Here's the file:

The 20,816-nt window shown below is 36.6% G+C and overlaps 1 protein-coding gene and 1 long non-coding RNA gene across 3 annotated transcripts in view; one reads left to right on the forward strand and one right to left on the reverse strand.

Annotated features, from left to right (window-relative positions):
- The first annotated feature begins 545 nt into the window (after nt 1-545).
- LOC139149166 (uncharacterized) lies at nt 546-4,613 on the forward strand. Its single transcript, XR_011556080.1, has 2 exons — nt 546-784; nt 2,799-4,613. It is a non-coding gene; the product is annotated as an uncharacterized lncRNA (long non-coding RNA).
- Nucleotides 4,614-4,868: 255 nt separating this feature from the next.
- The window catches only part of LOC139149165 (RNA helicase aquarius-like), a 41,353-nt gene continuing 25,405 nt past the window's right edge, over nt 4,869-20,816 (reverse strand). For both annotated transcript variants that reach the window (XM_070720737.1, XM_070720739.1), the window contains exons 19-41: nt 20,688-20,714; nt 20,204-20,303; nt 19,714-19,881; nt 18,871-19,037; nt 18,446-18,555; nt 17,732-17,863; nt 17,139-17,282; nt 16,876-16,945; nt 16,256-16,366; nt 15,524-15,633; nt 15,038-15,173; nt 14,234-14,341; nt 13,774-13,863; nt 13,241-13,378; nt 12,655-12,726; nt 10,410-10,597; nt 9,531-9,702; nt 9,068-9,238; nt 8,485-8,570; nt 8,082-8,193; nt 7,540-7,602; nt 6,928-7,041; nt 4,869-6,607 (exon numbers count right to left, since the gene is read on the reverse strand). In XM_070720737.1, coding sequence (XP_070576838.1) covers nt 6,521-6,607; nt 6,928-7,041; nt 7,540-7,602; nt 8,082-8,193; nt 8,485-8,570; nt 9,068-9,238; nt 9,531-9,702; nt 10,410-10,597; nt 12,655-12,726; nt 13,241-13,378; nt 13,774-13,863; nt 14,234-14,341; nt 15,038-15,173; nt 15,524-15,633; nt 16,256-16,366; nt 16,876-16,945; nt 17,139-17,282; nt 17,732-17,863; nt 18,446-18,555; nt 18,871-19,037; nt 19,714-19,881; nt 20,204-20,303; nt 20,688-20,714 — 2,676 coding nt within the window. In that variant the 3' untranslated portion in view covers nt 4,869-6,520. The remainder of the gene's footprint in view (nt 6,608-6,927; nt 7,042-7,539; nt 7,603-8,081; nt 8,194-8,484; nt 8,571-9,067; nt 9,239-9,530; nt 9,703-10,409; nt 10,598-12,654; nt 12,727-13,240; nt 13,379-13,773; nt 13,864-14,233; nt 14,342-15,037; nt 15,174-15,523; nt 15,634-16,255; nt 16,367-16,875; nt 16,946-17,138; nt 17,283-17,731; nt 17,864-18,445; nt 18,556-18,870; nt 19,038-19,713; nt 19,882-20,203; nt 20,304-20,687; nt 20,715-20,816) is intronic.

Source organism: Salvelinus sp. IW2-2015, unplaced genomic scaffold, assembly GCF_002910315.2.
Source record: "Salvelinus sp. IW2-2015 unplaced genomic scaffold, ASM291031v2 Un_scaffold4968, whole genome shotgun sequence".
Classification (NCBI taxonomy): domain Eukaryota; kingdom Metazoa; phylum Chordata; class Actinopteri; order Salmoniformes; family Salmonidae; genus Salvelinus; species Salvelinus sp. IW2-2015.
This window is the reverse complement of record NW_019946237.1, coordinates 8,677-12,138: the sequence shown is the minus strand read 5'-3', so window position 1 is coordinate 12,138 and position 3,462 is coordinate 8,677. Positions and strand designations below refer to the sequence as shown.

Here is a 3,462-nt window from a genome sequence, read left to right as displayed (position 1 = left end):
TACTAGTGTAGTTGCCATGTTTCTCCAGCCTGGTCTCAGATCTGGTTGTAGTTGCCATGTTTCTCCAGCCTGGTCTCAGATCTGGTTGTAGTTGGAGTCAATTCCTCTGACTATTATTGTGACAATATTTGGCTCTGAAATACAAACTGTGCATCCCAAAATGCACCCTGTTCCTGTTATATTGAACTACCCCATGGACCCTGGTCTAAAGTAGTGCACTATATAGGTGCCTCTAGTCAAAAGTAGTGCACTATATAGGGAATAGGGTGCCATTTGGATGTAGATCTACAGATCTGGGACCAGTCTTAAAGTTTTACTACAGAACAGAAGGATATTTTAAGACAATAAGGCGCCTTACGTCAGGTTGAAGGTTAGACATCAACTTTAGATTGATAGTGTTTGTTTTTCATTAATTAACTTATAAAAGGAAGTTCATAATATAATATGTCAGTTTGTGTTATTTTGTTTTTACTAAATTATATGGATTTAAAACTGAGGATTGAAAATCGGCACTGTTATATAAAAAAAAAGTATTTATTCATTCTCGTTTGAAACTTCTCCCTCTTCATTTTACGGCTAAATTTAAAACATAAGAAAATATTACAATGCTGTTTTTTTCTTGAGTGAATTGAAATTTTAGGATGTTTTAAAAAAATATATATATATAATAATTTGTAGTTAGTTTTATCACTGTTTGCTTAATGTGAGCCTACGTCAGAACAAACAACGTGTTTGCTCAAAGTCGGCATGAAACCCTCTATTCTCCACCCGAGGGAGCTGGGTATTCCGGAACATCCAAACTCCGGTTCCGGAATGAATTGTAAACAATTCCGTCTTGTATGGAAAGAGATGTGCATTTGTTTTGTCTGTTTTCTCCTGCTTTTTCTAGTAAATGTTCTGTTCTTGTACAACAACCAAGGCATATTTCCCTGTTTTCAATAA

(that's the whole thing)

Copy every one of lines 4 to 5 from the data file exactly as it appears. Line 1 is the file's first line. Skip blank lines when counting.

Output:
- LOC139149166 (uncharacterized) lies at nt 546-4,613 on the forward strand. Its single transcript, XR_011556080.1, has 2 exons — nt 546-784; nt 2,799-4,613. It is a non-coding gene; the product is annotated as an uncharacterized lncRNA (long non-coding RNA).
- Nucleotides 4,614-4,868: 255 nt separating this feature from the next.